Road-charging plan for whole of Cambridgeshire

A CAMBRIDGESHIRE county councillor has raised the prospect of drivers having to pay to use every non-trunk road in the county.

Charges under the scheme – which has little chance of being implemented but will rekindle an earlier debate about congestion charging in the county – would vary by type of road, time of day, type of vehicle and emission levels and whether the journey could have been made by public transport.

Under the plan put forward by former Liberal Democrat Councillor Nichola Harrison, who left the party last year to sit as an Independent, residents’ road use would be measured either by some form of geo-positioning satellite monitoring or roadside number-plate recognition cameras across the county.

But Cllr Harrison concedes that she has not costed the capital cost of installing the GPS equipment or cameras and that the computer algorithm for her mooted charging regime did not exist.

As she points out, it should not be beyond the computer brains of Cambridge Science Park to devise the algorithm, but paying for the capital cost could be one of the fatal flaws.

Another could be residents’ reluctance to pay more for personal transport at a time of rapidly-escalating fuel process.

The last attempt to introduce road-pricing came to naught last year when a �500million county council bid to Government for major transport improvements, which included a charge of using city streets in Cambridge in the morning peak, fell at the hurdle of Whitehall spending cuts.

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Although some residents – and half the ruling Tories on the county council – were bitterly opposed to the very concept of congestion charging- nearly 60 per cent in a wide public consultation – and including the other half of the ruling Tories – were prepared to back the scheme if it delivered significant road, cycling and public transport improvements.

But, unlike Cllr Harrison’s scheme, the roadside camera equipment that would have been used to monitor the charging zone was costed. Even the few cameras earmarked for the city would have cost �18.4m. To extend such equipment to provide meaningful coverage of the whole of the county’s non-trunk roads would cost several hundred million pounds.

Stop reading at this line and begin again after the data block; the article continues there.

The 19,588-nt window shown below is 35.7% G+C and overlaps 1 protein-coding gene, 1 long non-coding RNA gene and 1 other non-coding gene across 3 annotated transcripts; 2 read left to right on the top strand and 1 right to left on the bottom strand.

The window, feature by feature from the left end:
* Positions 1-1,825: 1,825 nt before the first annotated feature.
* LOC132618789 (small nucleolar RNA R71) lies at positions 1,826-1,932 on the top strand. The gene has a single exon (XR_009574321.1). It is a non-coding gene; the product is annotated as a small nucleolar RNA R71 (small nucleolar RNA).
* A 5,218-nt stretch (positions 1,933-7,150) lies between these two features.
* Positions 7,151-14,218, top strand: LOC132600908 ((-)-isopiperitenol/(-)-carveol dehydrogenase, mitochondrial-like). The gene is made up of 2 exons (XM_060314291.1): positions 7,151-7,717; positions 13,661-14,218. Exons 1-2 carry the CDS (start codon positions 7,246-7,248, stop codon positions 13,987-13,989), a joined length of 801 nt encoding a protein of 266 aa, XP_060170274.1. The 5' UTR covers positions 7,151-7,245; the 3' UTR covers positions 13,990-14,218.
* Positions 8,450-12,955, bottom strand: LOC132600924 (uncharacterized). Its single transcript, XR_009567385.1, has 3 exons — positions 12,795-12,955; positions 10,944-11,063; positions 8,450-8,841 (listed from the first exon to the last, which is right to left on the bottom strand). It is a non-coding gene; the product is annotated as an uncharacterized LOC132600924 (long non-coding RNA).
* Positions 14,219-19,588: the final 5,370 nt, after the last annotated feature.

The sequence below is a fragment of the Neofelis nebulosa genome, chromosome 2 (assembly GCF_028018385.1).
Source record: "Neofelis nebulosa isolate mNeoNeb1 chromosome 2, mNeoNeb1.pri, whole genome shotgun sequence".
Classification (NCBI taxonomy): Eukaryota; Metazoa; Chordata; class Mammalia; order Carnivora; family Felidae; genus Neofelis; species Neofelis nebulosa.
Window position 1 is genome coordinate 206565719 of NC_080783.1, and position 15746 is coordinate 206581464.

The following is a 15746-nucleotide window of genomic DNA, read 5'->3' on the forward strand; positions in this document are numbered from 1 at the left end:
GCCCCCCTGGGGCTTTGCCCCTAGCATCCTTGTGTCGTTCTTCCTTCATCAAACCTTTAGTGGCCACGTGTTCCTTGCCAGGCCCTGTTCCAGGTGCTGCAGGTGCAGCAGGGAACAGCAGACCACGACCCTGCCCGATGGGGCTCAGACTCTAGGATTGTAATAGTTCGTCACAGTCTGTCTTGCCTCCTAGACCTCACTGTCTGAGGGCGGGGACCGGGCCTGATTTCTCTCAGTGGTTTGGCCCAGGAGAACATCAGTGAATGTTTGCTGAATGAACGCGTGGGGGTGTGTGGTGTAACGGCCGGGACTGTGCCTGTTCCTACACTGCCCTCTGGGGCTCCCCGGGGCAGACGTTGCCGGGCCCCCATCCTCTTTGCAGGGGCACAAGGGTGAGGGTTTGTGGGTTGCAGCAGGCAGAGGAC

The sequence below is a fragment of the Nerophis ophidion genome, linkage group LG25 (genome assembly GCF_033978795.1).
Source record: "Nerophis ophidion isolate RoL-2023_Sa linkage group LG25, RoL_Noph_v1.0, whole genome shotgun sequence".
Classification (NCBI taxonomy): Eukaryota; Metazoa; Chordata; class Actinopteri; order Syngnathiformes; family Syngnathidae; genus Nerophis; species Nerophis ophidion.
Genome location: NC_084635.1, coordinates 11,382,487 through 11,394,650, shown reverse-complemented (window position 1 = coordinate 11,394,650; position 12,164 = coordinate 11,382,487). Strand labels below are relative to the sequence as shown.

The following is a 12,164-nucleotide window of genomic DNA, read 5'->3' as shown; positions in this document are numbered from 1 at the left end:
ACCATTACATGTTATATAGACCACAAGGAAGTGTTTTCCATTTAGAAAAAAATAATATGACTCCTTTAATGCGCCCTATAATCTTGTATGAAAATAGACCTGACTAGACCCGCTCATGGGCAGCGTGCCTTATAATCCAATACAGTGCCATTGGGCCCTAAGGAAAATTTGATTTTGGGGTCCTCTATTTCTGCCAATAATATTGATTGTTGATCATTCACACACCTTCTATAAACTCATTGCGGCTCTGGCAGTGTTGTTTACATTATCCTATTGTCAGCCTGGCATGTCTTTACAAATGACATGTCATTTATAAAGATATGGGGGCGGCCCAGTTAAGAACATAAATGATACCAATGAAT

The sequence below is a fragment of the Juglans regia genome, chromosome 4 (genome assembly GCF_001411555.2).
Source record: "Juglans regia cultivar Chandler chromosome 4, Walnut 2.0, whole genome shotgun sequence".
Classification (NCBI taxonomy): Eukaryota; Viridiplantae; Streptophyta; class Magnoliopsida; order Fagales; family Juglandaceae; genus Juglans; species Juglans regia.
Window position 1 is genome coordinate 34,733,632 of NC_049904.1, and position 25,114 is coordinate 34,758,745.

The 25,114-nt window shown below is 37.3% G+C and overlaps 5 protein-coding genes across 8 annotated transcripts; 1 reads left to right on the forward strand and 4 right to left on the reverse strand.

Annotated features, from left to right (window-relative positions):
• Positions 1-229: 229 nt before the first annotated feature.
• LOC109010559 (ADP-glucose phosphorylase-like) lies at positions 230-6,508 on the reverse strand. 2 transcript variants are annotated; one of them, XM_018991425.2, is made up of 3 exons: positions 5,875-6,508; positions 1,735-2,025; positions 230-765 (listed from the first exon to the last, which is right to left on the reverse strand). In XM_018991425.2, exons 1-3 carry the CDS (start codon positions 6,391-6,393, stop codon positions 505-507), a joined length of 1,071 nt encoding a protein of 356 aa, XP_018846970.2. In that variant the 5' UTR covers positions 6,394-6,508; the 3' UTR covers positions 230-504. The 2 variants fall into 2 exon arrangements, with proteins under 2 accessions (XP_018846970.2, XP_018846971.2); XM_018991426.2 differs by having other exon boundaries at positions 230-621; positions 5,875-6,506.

Then there is the prospect of installing GPS-driven electronic billing devices in the county’s 300,000 road vehicles. The idea of businesses operating on the back of the scheme – such as companies offering mileage-based insurance cover – paying the capital cost of the equipment, as Cllr Harrison envisages, seems improbable in the current economic climate.

Many drivers would pay less than �3 a week, 95 per cent less than �10 and no one more than �20, she told The Hunts Post.

The whole of the estimated �120m-a-year proceeds from the scheme would be spent on transport subsidy and support, road maintenance, infrastructure projects and disabled access, apart from around �20m needed for leasing the equipment, she said.

But she admitted that the plan was not robustly costed. “I’m putting my own resources into this. It’s my personal investment in the future of Cambridgeshire, but there’s a limit to what I can afford.

“If you have a really well designed scheme, the benefits will be enormous. It would be a very modest amount to pay for some fantastic local transport.”

Senior councillors would not dismiss the idea out of hand, and were anxious to discuss the proposal with Cllr Harrison.

Deputy leader Cllr Mac McGuire said he did not want to pre-empt the discussion, but was doubtful that Cambridgeshire residents would take to drastic road-charging proposals in the current economic climate.

And Cllr Roy Pegram, who is responsible for strategic infrastructure, added: “We will look at the details and, crucially, listen to what our communities say. But one thing I do support is that we should look at alternative ways of funding infrastructure, including the road system, including European money, partnership working and so on.”